Amid a sweeping crackdown on dissent in Egypt, security forces have forcibly disappeared hundreds of people since the beginning of 2015, according to a new report from Amnesty International.

It's an "unprecedented spike," the group says, with an average of three or four people disappeared every day.

The Republican Party, as it prepares for its convention next week has checked off item No. 1 on its housekeeping list — drafting a party platform. The document reflects the conservative views of its authors, many of whom are party activists. So don't look for any concessions to changing views among the broader public on key social issues.

Many public figures who took to Twitter and Facebook following the murder of five police officers in Dallas have faced public blowback and, in some cases, found their employers less than forgiving about inflammatory and sometimes hateful online comments.

As Venezuela unravels — with shortages of food and medicine, as well as runaway inflation — President Nicolas Maduro is increasingly unpopular. But he's still holding onto power.

"The truth in Venezuela is there is real hunger. We are hungry," says a man who has invited me into his house in the northwestern city of Maracaibo, but doesn't want his name used for fear of reprisals by the government.

The wiry man paces angrily as he speaks. It wasn't always this way, he says, showing how loose his pants are now.

Ask a typical teenage girl about the latest slang and girl crushes and you might get answers like "spilling the tea" and Taylor Swift. But at the Girl Up Leadership Summit in Washington, D.C., the answers were "intersectional feminism" — the idea that there's no one-size-fits-all definition of feminism — and U.N. climate chief Christiana Figueres.

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Arizona Hispanics Poised To Swing State Blue

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Editor's note: This report contains accounts of rape, violence and other disturbing events.

Sex trafficking wasn't a major concern in the early 1980s, when Beth Jacobs was a teenager. If you were a prostitute, the thinking went, it was your choice.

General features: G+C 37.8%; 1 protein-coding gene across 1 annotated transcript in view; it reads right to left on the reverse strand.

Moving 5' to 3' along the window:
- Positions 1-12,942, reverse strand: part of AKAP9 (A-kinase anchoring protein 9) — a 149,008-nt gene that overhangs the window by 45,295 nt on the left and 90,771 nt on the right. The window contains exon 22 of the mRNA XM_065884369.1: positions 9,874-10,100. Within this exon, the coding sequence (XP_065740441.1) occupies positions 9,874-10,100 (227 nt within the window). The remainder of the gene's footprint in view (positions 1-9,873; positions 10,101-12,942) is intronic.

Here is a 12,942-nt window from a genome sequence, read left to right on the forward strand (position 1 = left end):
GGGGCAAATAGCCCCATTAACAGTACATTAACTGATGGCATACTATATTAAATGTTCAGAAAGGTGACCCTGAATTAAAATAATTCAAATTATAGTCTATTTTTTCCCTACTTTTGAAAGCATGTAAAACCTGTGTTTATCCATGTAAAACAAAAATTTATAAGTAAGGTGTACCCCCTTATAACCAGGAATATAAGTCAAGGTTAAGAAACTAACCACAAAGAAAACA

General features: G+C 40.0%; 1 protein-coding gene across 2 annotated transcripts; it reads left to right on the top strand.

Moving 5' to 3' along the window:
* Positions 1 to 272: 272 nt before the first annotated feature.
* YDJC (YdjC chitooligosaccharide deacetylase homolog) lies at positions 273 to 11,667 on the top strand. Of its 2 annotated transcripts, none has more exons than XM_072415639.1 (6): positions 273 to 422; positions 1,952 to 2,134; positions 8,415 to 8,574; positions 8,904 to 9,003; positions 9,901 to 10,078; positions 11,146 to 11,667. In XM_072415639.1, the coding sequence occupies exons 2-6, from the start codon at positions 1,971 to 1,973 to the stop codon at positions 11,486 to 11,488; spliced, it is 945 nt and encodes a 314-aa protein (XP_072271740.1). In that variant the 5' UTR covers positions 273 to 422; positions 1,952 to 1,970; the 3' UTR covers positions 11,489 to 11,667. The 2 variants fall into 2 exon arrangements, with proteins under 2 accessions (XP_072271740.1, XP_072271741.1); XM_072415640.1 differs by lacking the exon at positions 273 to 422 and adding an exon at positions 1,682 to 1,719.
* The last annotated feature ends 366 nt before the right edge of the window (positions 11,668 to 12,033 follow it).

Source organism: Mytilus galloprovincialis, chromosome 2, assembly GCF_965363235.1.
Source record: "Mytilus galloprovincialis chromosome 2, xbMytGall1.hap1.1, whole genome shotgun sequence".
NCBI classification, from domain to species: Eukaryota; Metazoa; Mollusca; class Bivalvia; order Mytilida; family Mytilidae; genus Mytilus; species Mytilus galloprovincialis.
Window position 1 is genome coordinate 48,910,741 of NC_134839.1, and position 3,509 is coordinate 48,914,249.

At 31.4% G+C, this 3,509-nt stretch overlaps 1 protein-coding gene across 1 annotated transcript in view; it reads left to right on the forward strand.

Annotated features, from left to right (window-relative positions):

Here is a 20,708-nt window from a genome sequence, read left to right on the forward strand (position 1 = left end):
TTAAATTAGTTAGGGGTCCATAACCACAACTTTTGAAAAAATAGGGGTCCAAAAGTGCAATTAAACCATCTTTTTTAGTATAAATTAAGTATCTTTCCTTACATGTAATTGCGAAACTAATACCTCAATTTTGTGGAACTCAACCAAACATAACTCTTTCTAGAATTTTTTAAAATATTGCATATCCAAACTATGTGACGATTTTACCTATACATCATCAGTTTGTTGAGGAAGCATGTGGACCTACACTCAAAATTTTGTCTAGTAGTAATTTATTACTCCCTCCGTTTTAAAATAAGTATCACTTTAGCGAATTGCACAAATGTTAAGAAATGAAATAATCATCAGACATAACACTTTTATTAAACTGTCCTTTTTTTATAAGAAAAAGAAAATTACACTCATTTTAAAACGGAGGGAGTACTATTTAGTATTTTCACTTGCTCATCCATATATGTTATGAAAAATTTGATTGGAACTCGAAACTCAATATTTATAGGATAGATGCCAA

Jacobs thought that too, right up until she came to, on the lot of a dark truck stop one night. She says she had asked a friendly-seeming man for a ride home that afternoon.

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'Furious' EU Demands Answers After New Report Of NSA Spying

Jun 30, 2013

"Senior European Union officials are outraged by revelations that the U.S. spied on EU representations in Washington and New York," Germany's Der Spiegel writes. "Some have called for a suspension of talks on the trans-Atlantic free trade agreement."

Their anger follows Saturday's Der Spiegel report that secret documents leaked by former National Security Agency contract worker Edward Snowden allegedly show that the NSA has "not only conducted online surveillance of European citizens, but also appears to have specifically targeted buildings housing European Union institutions."

After that report, European Parliament President Martin Schulz said in a statement that:

"I am deeply worried and shocked about the allegations of U.S. authorities spying on EU offices. If the allegations prove to be true, it would be an extremely serious matter which will have a severe impact on EU-U.S. relations. On behalf of the European Parliament, I demand full clarification and require further information speedily from the US authorities with regard to these allegations."

CNN adds that "Ben Rhodes, White House deputy national security adviser for strategic communications, said he had not seen the report and 'would not comment on unauthorized disclosures of intelligence programs. The intelligence community would be the most appropriate to do that.' ... U.S. intelligence officials have not responded immediately to the report."

Snowden, as we wrote Saturday, is thought to still be at Moscow's Sheremetyevo Airport — where he's been in legal limbo since arriving there from Hong Kong one week ago. He's reportedly seeking asylum in Ecuador or some other nation.

Der Spiegel does not go into detail about how it came upon the latest revelations, other than to say that "the information appears in secret documents [obtained by Snowden] that SPIEGEL has in part seen."

Its report follows word from The Guardian earlier in June that other documents leaked by Snowden indicate that "foreign politicians and officials who took part in two G20 summit meetings in London in 2009 had their computers monitored and their phone calls intercepted on the instructions of their British government hosts." The NSA allegedly was part of that operation as well.

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